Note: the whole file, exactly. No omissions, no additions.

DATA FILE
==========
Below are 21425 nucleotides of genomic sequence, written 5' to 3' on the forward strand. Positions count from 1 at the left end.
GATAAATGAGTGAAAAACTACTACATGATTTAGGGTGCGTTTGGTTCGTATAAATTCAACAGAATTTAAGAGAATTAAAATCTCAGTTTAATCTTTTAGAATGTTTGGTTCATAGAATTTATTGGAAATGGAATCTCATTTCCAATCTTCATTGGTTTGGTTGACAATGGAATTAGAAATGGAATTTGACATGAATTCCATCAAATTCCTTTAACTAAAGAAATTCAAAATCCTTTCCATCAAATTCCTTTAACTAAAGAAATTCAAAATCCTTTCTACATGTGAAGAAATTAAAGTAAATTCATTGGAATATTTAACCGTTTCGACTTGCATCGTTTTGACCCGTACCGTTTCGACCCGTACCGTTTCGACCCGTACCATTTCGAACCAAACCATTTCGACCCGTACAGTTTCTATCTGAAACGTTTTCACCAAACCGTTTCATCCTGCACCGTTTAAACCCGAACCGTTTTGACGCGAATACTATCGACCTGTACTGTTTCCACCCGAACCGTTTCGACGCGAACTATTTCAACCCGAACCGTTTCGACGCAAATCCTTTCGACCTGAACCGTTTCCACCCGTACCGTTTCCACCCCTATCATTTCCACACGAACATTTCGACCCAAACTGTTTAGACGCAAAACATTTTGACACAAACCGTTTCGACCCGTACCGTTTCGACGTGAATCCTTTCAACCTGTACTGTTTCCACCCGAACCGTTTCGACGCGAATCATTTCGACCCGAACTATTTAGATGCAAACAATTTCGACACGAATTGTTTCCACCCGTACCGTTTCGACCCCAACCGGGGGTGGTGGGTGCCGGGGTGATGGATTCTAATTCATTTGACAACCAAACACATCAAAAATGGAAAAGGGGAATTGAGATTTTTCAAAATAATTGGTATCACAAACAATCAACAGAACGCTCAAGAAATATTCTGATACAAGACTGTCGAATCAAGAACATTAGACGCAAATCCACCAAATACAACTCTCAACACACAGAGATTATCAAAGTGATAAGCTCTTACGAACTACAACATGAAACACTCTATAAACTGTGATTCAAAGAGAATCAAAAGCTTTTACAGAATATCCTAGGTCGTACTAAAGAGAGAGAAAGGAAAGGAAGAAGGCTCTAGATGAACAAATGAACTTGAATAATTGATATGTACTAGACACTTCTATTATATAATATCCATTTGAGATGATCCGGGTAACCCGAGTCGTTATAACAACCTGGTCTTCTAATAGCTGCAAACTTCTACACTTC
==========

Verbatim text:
Below are 21425 nucleotides of genomic sequence, written 5' to 3' on the forward strand. Positions count from 1 at the left end.
GATAAATGAGTGAAAAACTACTACATGATTTAGGGTGCGTTTGGTTCGTATAAATTCAACAGAATTTAAGAGAATTAAAATCTCAGTTTAATCTTTTAGAATGTTTGGTTCATAGAATTTATTGGAAATGGAATCTCATTTCCAATCTTCATTGGTTTGGTTGACAATGGAATTAGAAATGGAATTTGACATGAATTCCATCAAATTCCTTTAACTAAAGAAATTCAAAATCCTTTCCATCAAATTCCTTTAACTAAAGAAATTCAAAATCCTTTCTACATGTGAAGAAATTAAAGTAAATTCATTGGAATATTTAACCGTTTCGACTTGCATCGTTTTGACCCGTACCGTTTCGACCCGTACCGTTTCGACCCGTACCATTTCGAACCAAACCATTTCGACCCGTACAGTTTCTATCTGAAACGTTTTCACCAAACCGTTTCATCCTGCACCGTTTAAACCCGAACCGTTTTGACGCGAATACTATCGACCTGTACTGTTTCCACCCGAACCGTTTCGACGCGAACTATTTCAACCCGAACCGTTTCGACGCAAATCCTTTCGACCTGAACCGTTTCCACCCGTACCGTTTCCACCCCTATCATTTCCACACGAACATTTCGACCCAAACTGTTTAGACGCAAAACATTTTGACACAAACCGTTTCGACCCGTACCGTTTCGACGTGAATCCTTTCAACCTGTACTGTTTCCACCCGAACCGTTTCGACGCGAATCATTTCGACCCGAACTATTTAGATGCAAACAATTTCGACACGAATTGTTTCCACCCGTACCGTTTCGACCCCAACCGGGGGTGGTGGGTGCCGGGGTGATGGATTCTAATTCATTTGACAACCAAACACATCAAAAATGGAAAAGGGGAATTGAGATTTTTCAAAATAATTGGTATCACAAACAATCAACAGAACGCTCAAGAAATATTCTGATACAAGACTGTCGAATCAAGAACATTAGACGCAAATCCACCAAATACAACTCTCAACACACAGAGATTATCAAAGTGATAAGCTCTTACGAACTACAACATGAAACACTCTATAAACTGTGATTCAAAGAGAATCAAAAGCTTTTACAGAATATCCTAGGTCGTACTAAAGAGAGAGAAAGGAAAGGAAGAAGGCTCTAGATGAACAAATGAACTTGAATAATTGATATGTACTAGACACTTCTATTATATAATATCCATTTGAGATGATCCGGGTAACCCGAGTCGTTATAACAACCTGGTCTTCTAATAGCTGCAAACTTCTACACTTC